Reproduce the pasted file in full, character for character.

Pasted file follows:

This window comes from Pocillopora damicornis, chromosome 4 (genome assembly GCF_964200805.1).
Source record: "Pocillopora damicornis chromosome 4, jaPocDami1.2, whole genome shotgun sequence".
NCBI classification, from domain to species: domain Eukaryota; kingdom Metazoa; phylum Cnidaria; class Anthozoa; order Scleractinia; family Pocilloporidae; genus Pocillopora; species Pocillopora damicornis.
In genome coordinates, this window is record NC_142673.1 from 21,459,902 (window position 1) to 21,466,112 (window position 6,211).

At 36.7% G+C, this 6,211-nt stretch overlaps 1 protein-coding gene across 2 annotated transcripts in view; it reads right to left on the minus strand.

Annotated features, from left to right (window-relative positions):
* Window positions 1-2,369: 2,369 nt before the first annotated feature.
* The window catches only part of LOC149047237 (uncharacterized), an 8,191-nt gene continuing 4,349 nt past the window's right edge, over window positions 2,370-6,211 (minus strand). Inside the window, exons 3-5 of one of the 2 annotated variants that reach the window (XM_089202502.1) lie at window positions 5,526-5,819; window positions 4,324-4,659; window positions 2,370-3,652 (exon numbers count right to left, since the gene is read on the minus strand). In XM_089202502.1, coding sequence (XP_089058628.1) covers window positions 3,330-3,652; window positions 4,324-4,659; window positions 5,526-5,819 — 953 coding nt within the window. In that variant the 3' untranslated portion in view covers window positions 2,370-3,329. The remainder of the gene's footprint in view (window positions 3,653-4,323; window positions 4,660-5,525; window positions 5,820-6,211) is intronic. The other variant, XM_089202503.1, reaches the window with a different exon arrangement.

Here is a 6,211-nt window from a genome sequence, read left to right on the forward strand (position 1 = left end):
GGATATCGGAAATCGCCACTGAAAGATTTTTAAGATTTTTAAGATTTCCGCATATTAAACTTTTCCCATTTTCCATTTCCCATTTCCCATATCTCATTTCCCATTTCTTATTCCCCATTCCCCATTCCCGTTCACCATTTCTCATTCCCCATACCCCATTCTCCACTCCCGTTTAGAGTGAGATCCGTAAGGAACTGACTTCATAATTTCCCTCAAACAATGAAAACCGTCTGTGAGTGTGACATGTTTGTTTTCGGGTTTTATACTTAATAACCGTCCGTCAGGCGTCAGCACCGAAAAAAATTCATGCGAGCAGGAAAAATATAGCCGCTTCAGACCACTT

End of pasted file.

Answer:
This window comes from Pocillopora damicornis, chromosome 4 (genome assembly GCF_964200805.1).
Source record: "Pocillopora damicornis chromosome 4, jaPocDami1.2, whole genome shotgun sequence".
NCBI classification, from domain to species: domain Eukaryota; kingdom Metazoa; phylum Cnidaria; class Anthozoa; order Scleractinia; family Pocilloporidae; genus Pocillopora; species Pocillopora damicornis.
In genome coordinates, this window is record NC_142673.1 from 21,459,902 (window position 1) to 21,466,112 (window position 6,211).

At 36.7% G+C, this 6,211-nt stretch overlaps 1 protein-coding gene across 2 annotated transcripts in view; it reads right to left on the minus strand.

Annotated features, from left to right (window-relative positions):
* Window positions 1-2,369: 2,369 nt before the first annotated feature.
* The window catches only part of LOC149047237 (uncharacterized), an 8,191-nt gene continuing 4,349 nt past the window's right edge, over window positions 2,370-6,211 (minus strand). Inside the window, exons 3-5 of one of the 2 annotated variants that reach the window (XM_089202502.1) lie at window positions 5,526-5,819; window positions 4,324-4,659; window positions 2,370-3,652 (exon numbers count right to left, since the gene is read on the minus strand). In XM_089202502.1, coding sequence (XP_089058628.1) covers window positions 3,330-3,652; window positions 4,324-4,659; window positions 5,526-5,819 — 953 coding nt within the window. In that variant the 3' untranslated portion in view covers window positions 2,370-3,329. The remainder of the gene's footprint in view (window positions 3,653-4,323; window positions 4,660-5,525; window positions 5,820-6,211) is intronic. The other variant, XM_089202503.1, reaches the window with a different exon arrangement.

Here is a 6,211-nt window from a genome sequence, read left to right on the forward strand (position 1 = left end):
GGATATCGGAAATCGCCACTGAAAGATTTTTAAGATTTTTAAGATTTCCGCATATTAAACTTTTCCCATTTTCCATTTCCCATTTCCCATATCTCATTTCCCATTTCTTATTCCCCATTCCCCATTCCCGTTCACCATTTCTCATTCCCCATACCCCATTCTCCACTCCCGTTTAGAGTGAGATCCGTAAGGAACTGACTTCATAATTTCCCTCAAACAATGAAAACCGTCTGTGAGTGTGACATGTTTGTTTTCGGGTTTTATACTTAATAACCGTCCGTCAGGCGTCAGCACCGAAAAAAATTCATGCGAGCAGGAAAAATATAGCCGCTTCAGACCACTT